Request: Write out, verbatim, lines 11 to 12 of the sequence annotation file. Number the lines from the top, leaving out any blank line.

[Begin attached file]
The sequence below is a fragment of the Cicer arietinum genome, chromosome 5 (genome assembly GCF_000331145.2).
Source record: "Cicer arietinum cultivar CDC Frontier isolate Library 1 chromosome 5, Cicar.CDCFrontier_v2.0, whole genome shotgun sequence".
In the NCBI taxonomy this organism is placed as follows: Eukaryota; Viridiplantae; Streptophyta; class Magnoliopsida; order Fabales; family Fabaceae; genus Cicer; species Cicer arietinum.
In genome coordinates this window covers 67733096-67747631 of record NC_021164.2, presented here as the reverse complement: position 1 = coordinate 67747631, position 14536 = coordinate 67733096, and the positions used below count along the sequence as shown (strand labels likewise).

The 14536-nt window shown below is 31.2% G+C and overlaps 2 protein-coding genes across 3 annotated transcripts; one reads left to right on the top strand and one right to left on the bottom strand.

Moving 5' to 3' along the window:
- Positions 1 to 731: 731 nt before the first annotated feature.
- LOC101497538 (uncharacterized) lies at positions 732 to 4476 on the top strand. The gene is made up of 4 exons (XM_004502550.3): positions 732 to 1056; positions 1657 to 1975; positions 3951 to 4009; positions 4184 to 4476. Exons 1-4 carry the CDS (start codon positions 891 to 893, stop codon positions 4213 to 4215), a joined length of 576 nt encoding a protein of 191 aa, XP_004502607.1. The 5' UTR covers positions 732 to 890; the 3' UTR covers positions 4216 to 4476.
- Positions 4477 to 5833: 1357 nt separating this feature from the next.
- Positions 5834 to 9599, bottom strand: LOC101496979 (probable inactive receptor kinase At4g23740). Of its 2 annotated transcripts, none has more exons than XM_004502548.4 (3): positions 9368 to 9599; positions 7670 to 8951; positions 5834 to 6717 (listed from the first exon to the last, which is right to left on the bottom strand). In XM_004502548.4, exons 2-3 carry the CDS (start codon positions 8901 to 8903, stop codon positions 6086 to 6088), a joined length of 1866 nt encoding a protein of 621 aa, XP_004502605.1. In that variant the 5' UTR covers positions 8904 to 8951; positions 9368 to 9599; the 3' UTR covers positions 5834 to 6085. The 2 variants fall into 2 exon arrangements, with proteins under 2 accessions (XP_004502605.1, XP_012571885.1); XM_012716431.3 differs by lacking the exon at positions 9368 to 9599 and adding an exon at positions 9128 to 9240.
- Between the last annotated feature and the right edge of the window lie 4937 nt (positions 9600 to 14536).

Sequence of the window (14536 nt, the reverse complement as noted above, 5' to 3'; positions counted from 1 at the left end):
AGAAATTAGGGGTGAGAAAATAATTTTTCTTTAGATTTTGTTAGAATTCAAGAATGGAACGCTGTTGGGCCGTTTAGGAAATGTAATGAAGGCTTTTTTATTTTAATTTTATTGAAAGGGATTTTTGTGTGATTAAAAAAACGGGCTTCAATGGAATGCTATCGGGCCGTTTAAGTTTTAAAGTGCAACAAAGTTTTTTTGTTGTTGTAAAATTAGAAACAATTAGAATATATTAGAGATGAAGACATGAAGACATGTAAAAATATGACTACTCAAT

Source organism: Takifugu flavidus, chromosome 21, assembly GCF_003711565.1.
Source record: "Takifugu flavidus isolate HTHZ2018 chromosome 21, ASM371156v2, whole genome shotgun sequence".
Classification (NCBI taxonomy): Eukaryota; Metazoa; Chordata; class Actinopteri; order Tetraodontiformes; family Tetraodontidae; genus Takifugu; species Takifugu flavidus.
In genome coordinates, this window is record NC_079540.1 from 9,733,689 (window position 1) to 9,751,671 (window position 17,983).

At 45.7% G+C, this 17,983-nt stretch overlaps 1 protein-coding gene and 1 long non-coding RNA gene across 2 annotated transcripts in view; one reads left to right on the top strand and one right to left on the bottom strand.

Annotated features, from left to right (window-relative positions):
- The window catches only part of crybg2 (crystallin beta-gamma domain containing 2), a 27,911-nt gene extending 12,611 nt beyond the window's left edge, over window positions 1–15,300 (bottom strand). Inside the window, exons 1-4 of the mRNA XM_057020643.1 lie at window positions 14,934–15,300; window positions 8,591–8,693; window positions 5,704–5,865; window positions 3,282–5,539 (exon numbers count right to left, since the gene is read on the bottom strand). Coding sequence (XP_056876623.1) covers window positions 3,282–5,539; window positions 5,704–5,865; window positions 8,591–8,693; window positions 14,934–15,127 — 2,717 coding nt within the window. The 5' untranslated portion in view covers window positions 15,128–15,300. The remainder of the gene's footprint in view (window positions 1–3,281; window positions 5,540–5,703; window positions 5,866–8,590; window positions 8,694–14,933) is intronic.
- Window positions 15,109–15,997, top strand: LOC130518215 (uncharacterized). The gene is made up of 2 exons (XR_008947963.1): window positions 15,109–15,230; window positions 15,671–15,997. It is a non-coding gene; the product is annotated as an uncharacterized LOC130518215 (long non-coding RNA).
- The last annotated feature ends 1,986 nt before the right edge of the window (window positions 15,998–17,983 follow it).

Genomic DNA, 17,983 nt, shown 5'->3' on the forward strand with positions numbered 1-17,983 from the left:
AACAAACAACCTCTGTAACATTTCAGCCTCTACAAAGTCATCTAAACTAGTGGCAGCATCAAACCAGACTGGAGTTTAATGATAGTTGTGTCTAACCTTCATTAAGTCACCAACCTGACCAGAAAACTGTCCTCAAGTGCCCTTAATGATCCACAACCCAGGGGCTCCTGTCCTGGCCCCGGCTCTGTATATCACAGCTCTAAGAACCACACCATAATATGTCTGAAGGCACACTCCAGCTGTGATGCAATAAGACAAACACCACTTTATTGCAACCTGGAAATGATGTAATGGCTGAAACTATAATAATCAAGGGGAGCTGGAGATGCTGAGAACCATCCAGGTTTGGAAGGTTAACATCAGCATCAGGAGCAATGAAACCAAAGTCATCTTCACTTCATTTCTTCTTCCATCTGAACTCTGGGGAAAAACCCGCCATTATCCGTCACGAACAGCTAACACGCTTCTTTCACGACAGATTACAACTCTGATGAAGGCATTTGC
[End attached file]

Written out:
- Between the last annotated feature and the right edge of the window lie 4937 nt (positions 9600 to 14536).

Sequence of the window (14536 nt, the reverse complement as noted above, 5' to 3'; positions counted from 1 at the left end):